Politics

Covering hate crimes in an increasingly toxic political world

January 19, 2017 / By
Tags: , , , , , ,

Reporters can help fill the gap in hate crime reporting through coverage of local incidents in their communities, said A.C. Thompson, award-winning investigative journalist with ProPublica. The nonprofit news outlet is working to establish a mapping database to record incidents of hate crimes across the country. “We’re trying to add another layer of information to what’s out there,” he said. “People around the country can report hate crime incidents and hate bias.” For those reporting on hate crimes in local communities, Thompson recommends straddling the line between sympathy and skepticism towards victims.

Local faith community call for sanctuary ahead of presidential transition

December 20, 2016 / By
Tags: , , , , ,

Event organizers and demonstrators braved the cold and rain last Thursday to stand outside the Merced County Administration Building, where they shared powerful testimony regarding the impact current sentencing laws have on local communities and families. “Today, we as the faith community are doing what Congress has so far failed to do -- protect our families,” said Irene Armendariz, chair with Faith in the Valley. “As the holidays draw near, our hearts are drawn to those who are kept apart and live in fear.”

Amid Fears of Trump, Undocumented Students at UC Merced Find Courage to Speak Out

December 1, 2016 / By
Tags: , , , , , ,

“I think a lot of people don’t really know what DACA is. People think [Trump] can’t really do anything about it, but they don’t really understand the difference between an executive order and the law,” she said. “He can literally just take that piece of paper and throw it in the trash and that will be it. It won’t mean anything anymore.” Fear of a Trump presidency is in fact prompting many to shy away from applying for the program or from renewing their paperwork out of fear their information will be used by the government to initiate deportation proceedings against them.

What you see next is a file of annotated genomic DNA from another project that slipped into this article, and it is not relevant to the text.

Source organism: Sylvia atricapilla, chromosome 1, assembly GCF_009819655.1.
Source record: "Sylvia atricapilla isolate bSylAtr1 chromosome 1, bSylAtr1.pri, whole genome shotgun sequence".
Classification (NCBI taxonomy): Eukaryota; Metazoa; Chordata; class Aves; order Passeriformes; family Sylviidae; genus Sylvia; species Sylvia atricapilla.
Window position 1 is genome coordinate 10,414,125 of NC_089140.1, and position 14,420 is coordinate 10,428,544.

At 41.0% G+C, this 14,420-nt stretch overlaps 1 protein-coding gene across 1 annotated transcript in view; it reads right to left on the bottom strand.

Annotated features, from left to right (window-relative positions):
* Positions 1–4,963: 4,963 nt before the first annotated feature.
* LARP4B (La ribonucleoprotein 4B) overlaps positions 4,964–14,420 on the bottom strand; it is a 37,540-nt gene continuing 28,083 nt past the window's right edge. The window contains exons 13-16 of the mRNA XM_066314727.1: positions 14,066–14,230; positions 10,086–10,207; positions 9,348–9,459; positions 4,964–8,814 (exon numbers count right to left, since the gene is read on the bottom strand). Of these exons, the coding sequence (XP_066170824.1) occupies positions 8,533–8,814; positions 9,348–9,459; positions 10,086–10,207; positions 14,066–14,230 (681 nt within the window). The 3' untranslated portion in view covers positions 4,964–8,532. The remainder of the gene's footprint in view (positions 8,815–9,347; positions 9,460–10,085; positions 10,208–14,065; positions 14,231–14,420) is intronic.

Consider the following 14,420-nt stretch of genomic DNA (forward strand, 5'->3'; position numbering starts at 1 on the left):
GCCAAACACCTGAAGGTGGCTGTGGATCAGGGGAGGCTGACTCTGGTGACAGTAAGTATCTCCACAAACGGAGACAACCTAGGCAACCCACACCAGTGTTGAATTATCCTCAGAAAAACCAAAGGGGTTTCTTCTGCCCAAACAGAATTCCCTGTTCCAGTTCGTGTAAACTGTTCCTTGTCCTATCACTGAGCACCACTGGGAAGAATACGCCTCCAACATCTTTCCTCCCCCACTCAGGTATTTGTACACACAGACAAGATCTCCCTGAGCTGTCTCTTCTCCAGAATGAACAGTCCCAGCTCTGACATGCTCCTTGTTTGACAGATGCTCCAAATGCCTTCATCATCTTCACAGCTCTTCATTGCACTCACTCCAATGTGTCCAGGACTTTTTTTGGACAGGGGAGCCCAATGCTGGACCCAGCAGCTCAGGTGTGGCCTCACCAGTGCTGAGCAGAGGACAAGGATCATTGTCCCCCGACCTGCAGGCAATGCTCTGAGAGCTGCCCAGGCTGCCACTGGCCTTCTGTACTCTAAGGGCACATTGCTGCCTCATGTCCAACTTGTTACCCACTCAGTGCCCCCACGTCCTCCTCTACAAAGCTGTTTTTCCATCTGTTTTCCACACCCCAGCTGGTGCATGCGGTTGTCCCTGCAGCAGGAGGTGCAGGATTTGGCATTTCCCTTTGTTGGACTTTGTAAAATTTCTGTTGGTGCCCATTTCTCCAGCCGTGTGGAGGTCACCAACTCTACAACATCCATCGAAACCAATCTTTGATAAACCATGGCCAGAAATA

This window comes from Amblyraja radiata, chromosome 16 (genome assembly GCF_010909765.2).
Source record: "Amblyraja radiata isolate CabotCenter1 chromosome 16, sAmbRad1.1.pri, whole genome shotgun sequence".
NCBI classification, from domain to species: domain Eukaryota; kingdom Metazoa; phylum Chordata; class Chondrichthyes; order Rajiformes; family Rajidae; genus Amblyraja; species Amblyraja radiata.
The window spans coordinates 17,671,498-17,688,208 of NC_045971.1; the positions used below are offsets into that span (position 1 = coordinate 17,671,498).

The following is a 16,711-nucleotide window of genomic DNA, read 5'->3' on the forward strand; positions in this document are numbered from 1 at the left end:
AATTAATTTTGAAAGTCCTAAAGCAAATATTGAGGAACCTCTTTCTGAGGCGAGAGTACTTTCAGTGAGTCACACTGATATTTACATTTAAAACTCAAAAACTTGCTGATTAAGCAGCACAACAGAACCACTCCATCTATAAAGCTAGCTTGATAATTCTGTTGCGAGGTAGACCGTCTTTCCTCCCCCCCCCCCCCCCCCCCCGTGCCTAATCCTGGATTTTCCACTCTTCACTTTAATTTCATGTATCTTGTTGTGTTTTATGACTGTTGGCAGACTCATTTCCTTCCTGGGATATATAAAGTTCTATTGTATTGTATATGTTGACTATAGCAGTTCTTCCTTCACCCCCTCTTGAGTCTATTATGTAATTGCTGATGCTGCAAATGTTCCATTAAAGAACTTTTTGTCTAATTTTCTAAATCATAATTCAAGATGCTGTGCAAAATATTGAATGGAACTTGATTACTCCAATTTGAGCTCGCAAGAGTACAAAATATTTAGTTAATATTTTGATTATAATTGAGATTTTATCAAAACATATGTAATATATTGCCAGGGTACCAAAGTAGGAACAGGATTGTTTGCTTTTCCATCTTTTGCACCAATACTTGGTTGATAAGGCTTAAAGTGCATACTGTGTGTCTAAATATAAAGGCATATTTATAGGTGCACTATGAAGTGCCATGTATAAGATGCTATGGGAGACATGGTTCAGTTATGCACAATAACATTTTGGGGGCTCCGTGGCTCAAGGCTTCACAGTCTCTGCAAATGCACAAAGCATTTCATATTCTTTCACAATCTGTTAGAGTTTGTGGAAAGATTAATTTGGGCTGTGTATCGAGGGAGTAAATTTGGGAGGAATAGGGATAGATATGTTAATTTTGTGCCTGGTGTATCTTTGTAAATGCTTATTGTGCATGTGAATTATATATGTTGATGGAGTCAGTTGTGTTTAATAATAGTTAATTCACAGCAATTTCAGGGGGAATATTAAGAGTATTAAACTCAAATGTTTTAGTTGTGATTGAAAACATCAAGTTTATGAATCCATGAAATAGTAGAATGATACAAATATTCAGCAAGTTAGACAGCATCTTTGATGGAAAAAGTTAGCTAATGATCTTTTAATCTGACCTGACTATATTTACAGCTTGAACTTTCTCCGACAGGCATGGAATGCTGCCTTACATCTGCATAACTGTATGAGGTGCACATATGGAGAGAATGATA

Merced’s immigrant community prepares for Trump presidency

November 23, 2016 / By
Tags: , , , , , , , , ,

“The most important thing to remember, is that you may not have papers, but you do have rights. You have the right to remain silent. You do not have to respond to immigration’s questions,” Davenport said. “If they ask where you were born or where you live, just say you’d prefer not to answer.” The hope is that Immigration and Customs Enforcement (ICE) officials will decide you are too much of a hassle and will not bother pursuing someone who shows they have a clear understanding of their legal rights, she said.

First-Time Voters Say They’ll Be Back, Despite Toxic Election and Ballot Confusion

November 19, 2016 / By
Tags: , , , , , , , , ,

“I’ve always wanted to vote and help pick the president,” says Alex Salas, an 18-year-old senior at Golden Valley High School in Merced. “It means a lot to me and I’m excited to be able to pick the person that I believe should run our country.” Salas is a member of the city’s Youth Council, a youth counterpart to the Merced City Council. He says that while he’s disappointed with the Republican win, he still believes in the importance of exercising his right to vote.

Merced’s Lee Lor closes in on history as first Hmong woman elected to local office

November 18, 2016 / By
Tags: , , , , , ,

“I got a lot of support from other people of color in the area, which I think is important,” Lor said. “Being in the community for so long, it was frustrating to speak but not be heard and to see but not be seen.” Growing up in Merced County, Lor said she is intimately familiar with many of the struggles residents still face and has worked hard over the last 15 years to help strengthen the community.